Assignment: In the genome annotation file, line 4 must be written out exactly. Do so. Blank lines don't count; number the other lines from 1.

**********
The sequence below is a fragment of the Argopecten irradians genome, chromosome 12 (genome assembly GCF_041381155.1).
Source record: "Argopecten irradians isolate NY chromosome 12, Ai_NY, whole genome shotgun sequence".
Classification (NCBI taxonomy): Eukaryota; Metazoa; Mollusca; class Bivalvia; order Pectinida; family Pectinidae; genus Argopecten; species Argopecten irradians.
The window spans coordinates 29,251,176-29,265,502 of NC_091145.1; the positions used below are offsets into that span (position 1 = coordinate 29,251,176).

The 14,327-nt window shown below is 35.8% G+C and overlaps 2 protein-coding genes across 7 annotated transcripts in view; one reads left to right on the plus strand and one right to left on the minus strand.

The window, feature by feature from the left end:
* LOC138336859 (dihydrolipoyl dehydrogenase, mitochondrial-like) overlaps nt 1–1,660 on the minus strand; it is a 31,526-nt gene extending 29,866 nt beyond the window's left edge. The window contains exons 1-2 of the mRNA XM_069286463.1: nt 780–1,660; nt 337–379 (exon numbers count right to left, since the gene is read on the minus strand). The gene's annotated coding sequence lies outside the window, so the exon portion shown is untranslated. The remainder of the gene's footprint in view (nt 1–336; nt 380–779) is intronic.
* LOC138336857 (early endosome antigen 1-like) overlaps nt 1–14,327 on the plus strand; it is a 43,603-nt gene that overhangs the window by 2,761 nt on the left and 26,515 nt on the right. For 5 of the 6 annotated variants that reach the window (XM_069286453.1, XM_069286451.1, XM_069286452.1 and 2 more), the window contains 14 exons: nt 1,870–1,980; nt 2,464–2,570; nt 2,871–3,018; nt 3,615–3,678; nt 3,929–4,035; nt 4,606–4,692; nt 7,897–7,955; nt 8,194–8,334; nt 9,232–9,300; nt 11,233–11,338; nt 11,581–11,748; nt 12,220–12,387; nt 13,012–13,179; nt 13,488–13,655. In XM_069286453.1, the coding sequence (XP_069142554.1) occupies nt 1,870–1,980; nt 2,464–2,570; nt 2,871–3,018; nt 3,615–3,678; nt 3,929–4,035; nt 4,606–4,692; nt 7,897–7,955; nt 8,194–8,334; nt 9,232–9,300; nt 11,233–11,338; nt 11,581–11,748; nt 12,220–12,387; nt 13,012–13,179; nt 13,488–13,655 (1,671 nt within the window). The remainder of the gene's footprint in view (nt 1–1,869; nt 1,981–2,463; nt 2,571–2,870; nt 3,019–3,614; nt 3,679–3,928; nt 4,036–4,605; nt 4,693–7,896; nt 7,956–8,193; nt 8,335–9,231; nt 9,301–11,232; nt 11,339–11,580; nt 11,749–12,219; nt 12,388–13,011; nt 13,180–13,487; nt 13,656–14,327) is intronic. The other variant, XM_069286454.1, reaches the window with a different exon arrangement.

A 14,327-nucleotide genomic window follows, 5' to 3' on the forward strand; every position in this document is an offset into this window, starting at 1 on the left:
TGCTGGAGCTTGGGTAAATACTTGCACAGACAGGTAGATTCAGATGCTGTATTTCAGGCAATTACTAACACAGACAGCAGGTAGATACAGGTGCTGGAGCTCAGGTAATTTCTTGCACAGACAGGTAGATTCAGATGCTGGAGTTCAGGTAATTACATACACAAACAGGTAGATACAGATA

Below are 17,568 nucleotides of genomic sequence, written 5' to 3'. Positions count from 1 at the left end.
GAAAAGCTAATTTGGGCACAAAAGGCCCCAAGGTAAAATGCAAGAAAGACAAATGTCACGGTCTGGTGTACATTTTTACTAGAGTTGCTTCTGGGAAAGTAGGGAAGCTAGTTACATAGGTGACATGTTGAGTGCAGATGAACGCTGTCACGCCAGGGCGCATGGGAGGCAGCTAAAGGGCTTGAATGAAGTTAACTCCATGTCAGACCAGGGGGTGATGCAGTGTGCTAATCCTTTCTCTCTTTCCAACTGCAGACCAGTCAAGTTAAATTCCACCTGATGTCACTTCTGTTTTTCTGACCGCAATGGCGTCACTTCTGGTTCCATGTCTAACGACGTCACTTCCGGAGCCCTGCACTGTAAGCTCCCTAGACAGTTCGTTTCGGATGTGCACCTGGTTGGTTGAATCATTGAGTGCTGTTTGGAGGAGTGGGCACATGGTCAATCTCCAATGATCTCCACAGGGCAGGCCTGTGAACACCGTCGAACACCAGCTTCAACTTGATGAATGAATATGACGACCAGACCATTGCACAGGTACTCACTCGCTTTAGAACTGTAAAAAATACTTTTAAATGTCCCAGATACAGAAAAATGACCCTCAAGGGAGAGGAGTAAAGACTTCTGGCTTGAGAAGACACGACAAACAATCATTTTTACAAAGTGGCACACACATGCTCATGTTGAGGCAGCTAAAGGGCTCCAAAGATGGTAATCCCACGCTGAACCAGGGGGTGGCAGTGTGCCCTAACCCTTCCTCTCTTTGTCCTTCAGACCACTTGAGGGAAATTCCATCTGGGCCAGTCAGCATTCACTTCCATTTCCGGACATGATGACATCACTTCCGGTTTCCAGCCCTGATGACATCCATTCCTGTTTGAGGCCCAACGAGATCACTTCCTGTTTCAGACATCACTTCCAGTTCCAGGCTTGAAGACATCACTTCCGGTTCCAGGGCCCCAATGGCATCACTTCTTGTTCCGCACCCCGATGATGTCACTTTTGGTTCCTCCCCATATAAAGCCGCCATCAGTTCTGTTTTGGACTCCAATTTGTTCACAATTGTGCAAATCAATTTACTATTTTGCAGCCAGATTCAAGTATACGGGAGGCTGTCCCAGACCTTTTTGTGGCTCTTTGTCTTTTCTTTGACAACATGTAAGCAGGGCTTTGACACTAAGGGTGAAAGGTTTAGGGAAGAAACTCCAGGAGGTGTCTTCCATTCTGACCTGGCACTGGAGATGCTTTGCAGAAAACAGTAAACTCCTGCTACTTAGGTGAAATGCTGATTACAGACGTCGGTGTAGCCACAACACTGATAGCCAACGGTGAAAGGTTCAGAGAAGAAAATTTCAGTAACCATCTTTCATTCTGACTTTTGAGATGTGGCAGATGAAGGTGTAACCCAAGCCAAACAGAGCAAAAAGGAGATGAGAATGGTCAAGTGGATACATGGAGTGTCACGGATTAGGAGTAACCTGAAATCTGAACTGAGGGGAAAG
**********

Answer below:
The window spans coordinates 29,251,176-29,265,502 of NC_091145.1; the positions used below are offsets into that span (position 1 = coordinate 29,251,176).